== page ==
To mark the International Day for Disaster Risk Reduction, Vanuatu Red Cross Society facilitated a Disaster Risk Reduction training workshop in Epau which was aligned with this year’s theme: traditional, indigenous and local knowledge, which compliment modern science and add to individual and community resilience. Led by community elders and sponsored by NDMO, VMGD, SPREP and IFRC, the purpose of the training was to teach community members about traditional cyclone shelter construction methods.
International Day for Disaster Risk Reduction aims to promote a global culture of disaster reduction, including disaster prevention, mitigation and preparedness. It is a day to celebrate how people and communities are reducing their risk to disasters and raising awareness about the importance of Disaster Risk Reduction. It is also a day to encourage every citizen and government to take part in building more disaster resilient communities and nations.
The low rate of casualties and impressive resilience of communities during Cyclone Pam helps to highlight the importance of combining traditional knowledge with modern science. However, since the Cyclone struck in March this year, many communities across Vanuatu have been reliant on foreign aid to assist in their recovery.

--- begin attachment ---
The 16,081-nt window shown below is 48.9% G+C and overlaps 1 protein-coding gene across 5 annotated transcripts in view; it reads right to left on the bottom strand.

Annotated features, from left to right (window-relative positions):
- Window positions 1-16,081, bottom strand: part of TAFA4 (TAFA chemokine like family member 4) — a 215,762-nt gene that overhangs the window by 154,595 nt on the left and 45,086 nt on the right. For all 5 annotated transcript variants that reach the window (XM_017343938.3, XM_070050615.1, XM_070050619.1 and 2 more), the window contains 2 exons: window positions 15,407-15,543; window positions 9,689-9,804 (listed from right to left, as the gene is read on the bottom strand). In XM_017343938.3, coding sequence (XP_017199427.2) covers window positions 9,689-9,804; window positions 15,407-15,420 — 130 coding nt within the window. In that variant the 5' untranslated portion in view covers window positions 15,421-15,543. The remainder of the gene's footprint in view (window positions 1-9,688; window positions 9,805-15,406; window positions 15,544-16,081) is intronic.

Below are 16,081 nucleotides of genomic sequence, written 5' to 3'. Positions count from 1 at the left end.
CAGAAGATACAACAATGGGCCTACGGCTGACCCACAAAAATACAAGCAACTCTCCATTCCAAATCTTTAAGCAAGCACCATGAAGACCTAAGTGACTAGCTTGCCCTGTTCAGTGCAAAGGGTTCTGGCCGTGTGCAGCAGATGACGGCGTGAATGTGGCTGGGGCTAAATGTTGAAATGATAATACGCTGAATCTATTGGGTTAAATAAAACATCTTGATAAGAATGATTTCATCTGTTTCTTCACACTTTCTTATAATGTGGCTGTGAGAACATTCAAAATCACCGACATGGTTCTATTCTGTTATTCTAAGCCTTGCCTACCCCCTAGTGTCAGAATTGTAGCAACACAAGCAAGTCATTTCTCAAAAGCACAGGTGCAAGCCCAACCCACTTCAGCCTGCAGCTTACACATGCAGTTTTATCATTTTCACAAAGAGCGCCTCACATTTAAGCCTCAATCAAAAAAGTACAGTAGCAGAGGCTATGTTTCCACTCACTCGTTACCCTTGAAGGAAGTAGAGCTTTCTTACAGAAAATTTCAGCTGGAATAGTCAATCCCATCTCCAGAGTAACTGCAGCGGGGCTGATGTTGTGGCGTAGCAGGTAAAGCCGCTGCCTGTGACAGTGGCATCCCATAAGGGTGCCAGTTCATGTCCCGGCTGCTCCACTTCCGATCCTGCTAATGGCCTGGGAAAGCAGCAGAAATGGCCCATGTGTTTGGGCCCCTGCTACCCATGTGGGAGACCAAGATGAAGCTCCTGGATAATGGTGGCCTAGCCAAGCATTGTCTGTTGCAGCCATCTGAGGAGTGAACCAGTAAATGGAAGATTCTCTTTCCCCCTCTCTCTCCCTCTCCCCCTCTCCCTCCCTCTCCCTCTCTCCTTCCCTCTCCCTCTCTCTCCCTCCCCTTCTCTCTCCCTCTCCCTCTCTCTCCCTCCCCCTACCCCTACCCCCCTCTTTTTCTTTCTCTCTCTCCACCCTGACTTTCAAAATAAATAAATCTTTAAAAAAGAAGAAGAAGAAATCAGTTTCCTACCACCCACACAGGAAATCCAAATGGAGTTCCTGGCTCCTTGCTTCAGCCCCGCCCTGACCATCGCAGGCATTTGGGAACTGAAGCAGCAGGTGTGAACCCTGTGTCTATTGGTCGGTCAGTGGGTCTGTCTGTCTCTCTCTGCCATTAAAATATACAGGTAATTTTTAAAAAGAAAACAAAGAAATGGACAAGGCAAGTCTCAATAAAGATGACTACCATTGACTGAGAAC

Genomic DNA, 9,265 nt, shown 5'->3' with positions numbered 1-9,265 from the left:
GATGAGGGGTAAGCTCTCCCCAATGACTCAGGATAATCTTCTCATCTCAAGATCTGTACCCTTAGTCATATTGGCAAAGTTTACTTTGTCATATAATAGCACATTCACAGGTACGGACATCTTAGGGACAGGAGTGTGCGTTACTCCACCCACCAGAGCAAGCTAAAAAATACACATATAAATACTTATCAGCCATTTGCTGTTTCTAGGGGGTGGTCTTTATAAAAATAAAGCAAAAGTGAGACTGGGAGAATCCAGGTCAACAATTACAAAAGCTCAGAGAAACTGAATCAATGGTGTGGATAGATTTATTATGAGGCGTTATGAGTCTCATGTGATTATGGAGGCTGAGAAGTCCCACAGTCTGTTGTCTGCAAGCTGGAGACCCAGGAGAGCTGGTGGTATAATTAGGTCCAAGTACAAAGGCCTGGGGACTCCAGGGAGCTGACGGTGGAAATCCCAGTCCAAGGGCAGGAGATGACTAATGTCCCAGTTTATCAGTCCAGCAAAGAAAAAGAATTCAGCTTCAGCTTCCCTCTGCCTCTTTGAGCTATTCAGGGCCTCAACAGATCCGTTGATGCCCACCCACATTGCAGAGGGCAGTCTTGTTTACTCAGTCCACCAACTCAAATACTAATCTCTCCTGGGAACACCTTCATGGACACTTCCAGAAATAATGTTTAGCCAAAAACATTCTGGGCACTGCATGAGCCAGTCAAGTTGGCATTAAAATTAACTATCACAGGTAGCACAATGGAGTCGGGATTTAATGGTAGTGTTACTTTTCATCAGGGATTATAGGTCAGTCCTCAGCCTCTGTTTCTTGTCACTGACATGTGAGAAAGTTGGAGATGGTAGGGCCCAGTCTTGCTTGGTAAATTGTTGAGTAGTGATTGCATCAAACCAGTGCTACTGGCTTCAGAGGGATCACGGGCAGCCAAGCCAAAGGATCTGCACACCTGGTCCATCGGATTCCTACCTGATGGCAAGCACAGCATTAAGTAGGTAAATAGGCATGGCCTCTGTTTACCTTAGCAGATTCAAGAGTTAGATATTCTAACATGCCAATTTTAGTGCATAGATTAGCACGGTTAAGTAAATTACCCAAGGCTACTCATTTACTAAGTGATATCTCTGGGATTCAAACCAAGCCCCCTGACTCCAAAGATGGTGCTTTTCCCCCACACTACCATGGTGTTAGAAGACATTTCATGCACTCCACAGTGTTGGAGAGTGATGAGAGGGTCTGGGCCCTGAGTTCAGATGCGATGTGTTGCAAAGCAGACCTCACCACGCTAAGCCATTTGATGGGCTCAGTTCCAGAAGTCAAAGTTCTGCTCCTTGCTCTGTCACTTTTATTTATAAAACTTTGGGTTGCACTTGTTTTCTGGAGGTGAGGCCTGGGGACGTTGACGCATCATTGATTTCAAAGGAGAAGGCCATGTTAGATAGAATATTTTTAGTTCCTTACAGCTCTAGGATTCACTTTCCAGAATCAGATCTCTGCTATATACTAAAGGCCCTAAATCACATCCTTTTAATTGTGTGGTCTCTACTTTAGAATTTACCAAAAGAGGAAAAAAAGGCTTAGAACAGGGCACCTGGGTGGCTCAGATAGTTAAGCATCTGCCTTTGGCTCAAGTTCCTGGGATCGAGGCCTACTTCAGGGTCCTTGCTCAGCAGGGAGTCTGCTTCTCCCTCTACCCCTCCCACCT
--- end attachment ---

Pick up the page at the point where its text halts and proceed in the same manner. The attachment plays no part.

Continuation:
Tristelle Karae, Finpac Project Coordinator at Vanuatu Red Cross believes that “communities need to understand that aid won’t always be available to them”. She stressed the importance of encouraging communities to become more resourceful and to use traditional techniques taught by their elders to ensure they can cope through disasters big and small, without relying solely on outside assistance, “this training signals a start. We have to start somewhere. Our ancestors lived through many cyclones without the need to call on outside aid to survive”.
Vanuatu Red Cross plays an integral role in preparing communities for disaster. They acknowledge the important role that traditional knowledge and practices can play in reducing risk and improving disaster preparedness and community resilience, and thus have integrated such knowledge into their approach. Despite the effectiveness of local adaptation efforts (based on traditional knowledge), the addition of scientific knowledge helps to ensure their approach to DRR is sustainable and cost-effective. Their 2-year long term Cyclone Pam recovery plan includes the implementation of various disaster risk reduction awareness and training activities, which bring together both local knowledge & modern science and ultimately, ensure that the people of Vanuatu are more resilient and able to cope in the face of another disaster, should it occur.